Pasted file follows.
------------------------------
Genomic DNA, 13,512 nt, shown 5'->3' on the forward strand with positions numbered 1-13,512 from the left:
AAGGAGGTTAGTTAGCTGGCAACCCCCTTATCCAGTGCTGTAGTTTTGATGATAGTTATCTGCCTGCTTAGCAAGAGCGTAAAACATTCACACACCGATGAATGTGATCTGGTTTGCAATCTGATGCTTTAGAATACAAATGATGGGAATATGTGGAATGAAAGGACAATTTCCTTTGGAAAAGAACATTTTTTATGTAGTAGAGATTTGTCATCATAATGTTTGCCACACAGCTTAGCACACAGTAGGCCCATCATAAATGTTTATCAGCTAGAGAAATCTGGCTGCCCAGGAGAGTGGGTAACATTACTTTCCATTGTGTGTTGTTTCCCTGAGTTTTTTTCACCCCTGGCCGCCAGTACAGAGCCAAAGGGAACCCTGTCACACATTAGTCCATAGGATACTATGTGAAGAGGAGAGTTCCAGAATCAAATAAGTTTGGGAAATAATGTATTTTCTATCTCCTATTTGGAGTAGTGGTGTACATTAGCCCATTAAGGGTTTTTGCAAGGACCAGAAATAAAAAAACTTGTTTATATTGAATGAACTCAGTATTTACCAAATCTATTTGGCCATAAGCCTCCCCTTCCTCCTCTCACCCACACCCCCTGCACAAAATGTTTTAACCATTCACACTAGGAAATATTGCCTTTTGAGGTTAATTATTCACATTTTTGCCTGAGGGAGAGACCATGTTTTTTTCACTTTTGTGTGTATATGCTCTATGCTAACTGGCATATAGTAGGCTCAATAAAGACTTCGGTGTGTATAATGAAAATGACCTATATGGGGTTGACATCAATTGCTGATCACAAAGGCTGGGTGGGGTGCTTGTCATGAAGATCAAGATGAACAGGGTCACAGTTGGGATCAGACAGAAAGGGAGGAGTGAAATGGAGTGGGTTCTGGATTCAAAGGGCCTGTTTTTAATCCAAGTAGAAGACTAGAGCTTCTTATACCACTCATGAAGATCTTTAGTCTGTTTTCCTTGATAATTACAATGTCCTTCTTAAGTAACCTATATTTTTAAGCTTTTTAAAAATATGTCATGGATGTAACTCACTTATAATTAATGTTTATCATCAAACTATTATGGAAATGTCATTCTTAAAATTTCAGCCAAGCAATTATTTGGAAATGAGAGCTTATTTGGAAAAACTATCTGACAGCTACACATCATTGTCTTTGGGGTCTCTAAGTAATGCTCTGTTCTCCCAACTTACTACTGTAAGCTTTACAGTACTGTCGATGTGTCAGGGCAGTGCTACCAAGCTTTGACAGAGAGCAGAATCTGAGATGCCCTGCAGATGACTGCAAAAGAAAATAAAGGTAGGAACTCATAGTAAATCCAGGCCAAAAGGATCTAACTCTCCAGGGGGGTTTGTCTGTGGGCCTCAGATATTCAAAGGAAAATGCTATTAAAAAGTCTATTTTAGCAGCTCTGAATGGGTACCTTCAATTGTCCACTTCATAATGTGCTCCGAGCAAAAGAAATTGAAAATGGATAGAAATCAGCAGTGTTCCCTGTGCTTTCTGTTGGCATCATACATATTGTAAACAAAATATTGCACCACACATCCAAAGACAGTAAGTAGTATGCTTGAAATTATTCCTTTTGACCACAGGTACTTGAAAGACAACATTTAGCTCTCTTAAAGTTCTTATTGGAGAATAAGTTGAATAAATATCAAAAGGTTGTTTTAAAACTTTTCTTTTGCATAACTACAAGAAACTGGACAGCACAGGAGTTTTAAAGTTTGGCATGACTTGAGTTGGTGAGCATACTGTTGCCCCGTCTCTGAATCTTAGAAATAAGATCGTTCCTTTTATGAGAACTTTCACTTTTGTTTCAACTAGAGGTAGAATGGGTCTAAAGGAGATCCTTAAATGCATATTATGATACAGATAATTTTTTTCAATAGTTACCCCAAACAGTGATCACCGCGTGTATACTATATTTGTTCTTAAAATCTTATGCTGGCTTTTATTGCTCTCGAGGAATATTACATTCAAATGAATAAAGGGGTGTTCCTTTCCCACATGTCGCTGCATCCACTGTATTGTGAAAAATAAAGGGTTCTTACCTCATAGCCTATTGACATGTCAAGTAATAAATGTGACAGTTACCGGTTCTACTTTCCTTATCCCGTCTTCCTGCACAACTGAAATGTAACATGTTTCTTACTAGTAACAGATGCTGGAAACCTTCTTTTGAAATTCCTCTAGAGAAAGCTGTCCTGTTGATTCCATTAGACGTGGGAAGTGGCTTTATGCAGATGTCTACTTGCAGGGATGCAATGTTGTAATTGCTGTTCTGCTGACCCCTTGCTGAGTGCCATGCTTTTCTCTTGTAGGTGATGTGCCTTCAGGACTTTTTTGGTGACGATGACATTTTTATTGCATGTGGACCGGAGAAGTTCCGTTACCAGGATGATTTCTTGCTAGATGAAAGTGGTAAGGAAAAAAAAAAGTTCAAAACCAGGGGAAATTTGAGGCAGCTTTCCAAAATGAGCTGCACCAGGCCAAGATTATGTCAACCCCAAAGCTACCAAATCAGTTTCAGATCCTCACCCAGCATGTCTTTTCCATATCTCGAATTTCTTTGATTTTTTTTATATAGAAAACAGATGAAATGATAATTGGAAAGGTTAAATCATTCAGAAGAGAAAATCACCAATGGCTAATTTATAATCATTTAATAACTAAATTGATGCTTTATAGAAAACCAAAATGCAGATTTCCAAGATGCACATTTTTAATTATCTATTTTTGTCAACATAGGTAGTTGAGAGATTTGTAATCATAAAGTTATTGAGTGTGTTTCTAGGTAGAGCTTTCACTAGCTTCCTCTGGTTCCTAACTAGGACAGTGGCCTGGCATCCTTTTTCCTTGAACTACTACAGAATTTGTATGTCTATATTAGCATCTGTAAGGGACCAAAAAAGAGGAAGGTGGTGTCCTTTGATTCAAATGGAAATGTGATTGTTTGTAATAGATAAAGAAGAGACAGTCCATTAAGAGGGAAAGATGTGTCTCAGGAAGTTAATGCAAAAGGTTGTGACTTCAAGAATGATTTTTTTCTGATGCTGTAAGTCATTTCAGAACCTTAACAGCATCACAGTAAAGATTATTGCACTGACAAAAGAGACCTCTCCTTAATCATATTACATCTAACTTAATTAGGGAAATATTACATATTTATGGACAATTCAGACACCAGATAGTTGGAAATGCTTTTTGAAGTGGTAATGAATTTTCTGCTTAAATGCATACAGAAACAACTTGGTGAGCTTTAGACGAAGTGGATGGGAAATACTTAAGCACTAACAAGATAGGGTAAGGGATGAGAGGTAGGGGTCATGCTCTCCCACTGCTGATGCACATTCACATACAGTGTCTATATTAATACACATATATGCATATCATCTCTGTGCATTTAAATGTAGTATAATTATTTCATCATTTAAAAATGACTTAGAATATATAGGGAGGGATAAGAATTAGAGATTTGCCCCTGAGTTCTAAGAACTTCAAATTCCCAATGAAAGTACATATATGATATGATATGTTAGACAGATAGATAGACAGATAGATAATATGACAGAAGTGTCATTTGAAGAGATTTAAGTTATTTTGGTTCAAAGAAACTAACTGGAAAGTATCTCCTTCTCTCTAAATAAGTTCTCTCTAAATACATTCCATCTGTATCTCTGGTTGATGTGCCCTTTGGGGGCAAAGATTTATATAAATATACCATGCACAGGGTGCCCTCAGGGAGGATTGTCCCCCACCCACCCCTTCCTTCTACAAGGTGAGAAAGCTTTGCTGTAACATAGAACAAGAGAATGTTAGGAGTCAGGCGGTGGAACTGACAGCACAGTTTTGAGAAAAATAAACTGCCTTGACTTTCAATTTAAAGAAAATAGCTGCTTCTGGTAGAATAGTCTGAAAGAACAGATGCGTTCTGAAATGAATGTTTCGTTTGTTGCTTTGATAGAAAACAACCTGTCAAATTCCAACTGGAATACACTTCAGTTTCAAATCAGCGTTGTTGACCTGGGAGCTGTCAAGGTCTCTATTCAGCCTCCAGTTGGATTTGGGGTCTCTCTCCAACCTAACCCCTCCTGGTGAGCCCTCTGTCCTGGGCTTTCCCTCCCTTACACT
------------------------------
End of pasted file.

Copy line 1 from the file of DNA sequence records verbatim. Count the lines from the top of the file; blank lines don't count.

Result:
Genomic DNA, 13,512 nt, shown 5'->3' on the forward strand with positions numbered 1-13,512 from the left: